My on-the-ground visits have been the single best use of time in my emerging markets career. There is no research substitute for “being there.” Vietnam stands out as a country on the move and moving in the right direction. Ho Chi Minh City now feels like New York City. You can walk out of a world-class hotel and find yourself in a neighborhood jammed full of bustling bars, restaurants and shops. It's dynamic. The streets are full of tourists, English-speaking locals—and traffic!
Having been to China several times recently, I think we are in a “woulda, coulda, shoulda” moment—meaning that 10 years from now, when China is a developed market and part of mainstream asset allocations, many investors will be saying “I should've invested more in China.”
On the road, you also educate investors about Asia. Are there common misconceptions you try to dispel?
I see a variety of client types on the road. Some are extremely knowledgeable about EM and Asia and others are just beginning to look at the asset class. We're often fielding requests about how to structure an optimum EM investment and how Asia should fit into the mix. Other questions revolve around regional merits within emerging markets, for example, LatAm versus Asia, and questions about individual country preferences. During roadshows, I think investors are shocked to hear some of the statistics about Asia, especially regarding China and India where the numbers are so large they can be mind-boggling. For example, not only did China surpass the U.S. in auto sales in 2009, its electric vehicle market began soaring past the U.S. in 2015. The following year, India set new records for alternative energy installations while China continued to lead all markets in solar and wind energy capacity.
Investors are also surprised when we speak to opportunities within some of the smaller but fast-growing and vibrant economies like Indonesia and Pakistan. They are even more surprised to hear that when included within a portfolio, some holdings from these lesser-known countries may actually lower volatility while adding growth and offering other idiosyncratic benefits.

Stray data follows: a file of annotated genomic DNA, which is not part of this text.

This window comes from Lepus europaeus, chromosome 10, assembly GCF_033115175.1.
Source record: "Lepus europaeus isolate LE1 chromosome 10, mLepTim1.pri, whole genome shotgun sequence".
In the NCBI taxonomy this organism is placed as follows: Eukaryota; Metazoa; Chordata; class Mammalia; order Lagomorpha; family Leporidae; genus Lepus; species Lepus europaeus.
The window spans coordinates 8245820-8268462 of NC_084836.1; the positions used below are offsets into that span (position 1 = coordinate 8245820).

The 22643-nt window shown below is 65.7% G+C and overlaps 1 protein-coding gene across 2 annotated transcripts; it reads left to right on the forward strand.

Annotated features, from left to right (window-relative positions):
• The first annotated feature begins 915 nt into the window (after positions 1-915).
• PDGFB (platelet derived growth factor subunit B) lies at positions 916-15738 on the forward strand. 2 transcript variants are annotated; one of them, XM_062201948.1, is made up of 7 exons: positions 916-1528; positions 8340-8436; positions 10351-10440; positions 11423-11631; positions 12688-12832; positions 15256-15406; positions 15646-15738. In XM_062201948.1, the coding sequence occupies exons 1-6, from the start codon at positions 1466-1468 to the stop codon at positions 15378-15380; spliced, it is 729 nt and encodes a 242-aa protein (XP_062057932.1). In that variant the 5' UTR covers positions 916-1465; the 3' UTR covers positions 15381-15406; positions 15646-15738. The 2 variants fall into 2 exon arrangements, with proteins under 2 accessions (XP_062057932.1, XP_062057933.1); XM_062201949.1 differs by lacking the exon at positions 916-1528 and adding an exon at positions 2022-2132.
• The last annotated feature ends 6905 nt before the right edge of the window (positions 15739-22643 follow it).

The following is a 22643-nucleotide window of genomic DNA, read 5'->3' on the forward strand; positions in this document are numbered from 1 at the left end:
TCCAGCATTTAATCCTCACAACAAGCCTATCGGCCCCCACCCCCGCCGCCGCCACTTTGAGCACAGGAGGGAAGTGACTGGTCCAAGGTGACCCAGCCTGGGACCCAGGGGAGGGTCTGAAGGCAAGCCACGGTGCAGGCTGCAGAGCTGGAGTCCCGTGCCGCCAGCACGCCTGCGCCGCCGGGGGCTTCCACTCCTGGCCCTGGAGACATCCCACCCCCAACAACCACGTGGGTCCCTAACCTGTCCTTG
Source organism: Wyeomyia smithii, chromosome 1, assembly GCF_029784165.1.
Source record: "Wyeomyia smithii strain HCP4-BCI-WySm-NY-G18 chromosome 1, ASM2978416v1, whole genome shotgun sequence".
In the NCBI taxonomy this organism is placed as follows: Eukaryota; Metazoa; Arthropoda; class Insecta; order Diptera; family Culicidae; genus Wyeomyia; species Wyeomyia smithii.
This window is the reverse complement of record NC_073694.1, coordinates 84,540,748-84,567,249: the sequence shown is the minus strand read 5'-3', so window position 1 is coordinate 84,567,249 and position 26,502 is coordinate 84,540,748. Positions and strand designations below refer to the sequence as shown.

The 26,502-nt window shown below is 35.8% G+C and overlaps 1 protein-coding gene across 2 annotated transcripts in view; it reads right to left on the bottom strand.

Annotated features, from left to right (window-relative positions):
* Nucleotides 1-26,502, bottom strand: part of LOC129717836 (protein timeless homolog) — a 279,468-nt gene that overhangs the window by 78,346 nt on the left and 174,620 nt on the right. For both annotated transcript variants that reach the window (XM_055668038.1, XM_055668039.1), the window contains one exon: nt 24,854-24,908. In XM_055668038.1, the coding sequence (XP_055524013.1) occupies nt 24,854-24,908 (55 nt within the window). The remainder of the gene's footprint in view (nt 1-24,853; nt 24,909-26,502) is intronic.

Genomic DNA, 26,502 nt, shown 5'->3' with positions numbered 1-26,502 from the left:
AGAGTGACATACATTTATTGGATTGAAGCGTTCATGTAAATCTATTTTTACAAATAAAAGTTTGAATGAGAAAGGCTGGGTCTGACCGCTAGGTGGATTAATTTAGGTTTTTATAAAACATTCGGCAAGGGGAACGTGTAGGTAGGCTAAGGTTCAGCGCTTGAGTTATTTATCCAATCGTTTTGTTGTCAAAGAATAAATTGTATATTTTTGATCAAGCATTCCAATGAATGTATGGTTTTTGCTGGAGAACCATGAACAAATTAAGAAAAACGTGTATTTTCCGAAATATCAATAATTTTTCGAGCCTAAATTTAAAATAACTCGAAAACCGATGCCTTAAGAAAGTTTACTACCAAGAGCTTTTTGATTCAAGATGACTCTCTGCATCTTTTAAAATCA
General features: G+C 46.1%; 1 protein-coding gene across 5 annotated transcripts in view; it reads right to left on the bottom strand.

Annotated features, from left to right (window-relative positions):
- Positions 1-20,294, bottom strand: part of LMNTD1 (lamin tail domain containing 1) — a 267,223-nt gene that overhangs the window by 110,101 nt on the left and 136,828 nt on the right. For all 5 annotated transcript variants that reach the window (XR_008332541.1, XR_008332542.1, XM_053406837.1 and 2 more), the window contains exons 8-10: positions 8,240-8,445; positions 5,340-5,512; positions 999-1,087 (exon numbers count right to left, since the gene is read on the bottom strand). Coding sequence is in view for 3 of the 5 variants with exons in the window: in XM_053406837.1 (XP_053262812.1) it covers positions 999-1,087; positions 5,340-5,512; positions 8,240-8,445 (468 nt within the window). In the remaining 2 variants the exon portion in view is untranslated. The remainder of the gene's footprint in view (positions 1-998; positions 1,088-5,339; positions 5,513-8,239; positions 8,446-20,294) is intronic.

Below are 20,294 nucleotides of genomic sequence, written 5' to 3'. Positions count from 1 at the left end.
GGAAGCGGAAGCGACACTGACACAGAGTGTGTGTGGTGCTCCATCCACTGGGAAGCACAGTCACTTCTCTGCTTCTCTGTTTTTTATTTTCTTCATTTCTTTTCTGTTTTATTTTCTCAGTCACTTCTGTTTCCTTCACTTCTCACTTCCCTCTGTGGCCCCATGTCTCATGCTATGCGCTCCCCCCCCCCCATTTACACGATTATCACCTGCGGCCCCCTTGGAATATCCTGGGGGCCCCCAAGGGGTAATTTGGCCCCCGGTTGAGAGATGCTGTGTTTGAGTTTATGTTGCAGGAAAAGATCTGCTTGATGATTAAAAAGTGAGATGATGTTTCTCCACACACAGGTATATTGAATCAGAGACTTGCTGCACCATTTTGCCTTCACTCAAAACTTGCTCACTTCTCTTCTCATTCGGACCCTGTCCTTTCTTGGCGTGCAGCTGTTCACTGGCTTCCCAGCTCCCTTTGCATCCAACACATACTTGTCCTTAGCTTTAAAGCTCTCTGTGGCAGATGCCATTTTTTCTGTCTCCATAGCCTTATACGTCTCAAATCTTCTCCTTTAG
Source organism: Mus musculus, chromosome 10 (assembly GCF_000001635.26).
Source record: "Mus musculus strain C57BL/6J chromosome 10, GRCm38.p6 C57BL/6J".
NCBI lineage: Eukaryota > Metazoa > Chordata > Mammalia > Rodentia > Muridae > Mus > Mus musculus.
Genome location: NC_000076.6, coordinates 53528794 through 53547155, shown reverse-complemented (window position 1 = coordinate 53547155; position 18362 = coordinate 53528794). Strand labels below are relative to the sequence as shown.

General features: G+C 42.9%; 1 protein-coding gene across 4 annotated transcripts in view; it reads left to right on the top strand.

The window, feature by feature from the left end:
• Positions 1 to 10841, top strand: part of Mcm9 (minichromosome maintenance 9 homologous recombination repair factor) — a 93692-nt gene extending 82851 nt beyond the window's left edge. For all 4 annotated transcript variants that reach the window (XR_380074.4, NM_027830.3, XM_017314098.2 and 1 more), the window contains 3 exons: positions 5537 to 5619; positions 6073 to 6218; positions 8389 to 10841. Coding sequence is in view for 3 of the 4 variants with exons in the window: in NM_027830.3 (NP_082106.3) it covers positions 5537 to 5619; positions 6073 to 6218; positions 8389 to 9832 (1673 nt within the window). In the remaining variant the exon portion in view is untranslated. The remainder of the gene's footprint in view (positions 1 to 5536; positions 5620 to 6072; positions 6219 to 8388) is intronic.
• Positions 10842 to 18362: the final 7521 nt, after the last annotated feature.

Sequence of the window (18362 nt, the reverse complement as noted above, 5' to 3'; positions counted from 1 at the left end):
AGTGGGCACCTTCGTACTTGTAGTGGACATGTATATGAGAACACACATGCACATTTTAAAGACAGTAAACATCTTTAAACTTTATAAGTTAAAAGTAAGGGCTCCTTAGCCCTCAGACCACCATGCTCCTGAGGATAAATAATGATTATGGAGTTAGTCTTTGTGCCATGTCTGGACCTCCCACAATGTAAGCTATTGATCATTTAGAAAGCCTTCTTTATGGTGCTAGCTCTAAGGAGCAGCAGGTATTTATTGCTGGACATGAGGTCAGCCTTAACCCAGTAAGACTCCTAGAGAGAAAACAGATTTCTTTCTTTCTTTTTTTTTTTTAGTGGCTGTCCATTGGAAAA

You're headed for your second Ironman competition this fall. Do you find triathlon skills analogous to those needed for money management?
One in particular resonates: the ability to deal with pain, both physical and emotional! There are relevant comparisons of the emotional stress of managing money in volatile markets, which can be comparable to the emotional trauma of running a marathon after a 112-mile bike ride. What's also required is balancing your skills, setting long-term strategy, developing mental focus and testing your discipline.
The views and information discussed in this article are as of the date of publication, are subject to change and may not reflect the writers' current views. The views expressed represent an assessment of market conditions at a specific point in time, are opinions only and should not be relied upon as investment advice regarding a particular investment or markets in general. Such information does not constitute a recommendation to buy or sell specific securities or investment vehicles. It should not be assumed that any investment will be profitable or will equal the performance of any securities or any sectors mentioned herein.
The information contained herein has been derived from several sources believed to be reliable and accurate at the time of compilation, but no representation or warranty (express or implied) is made as to the accuracy or completeness of any of this information. Matthews Asia does not accept any liability for losses either direct or consequential caused by the use of this information.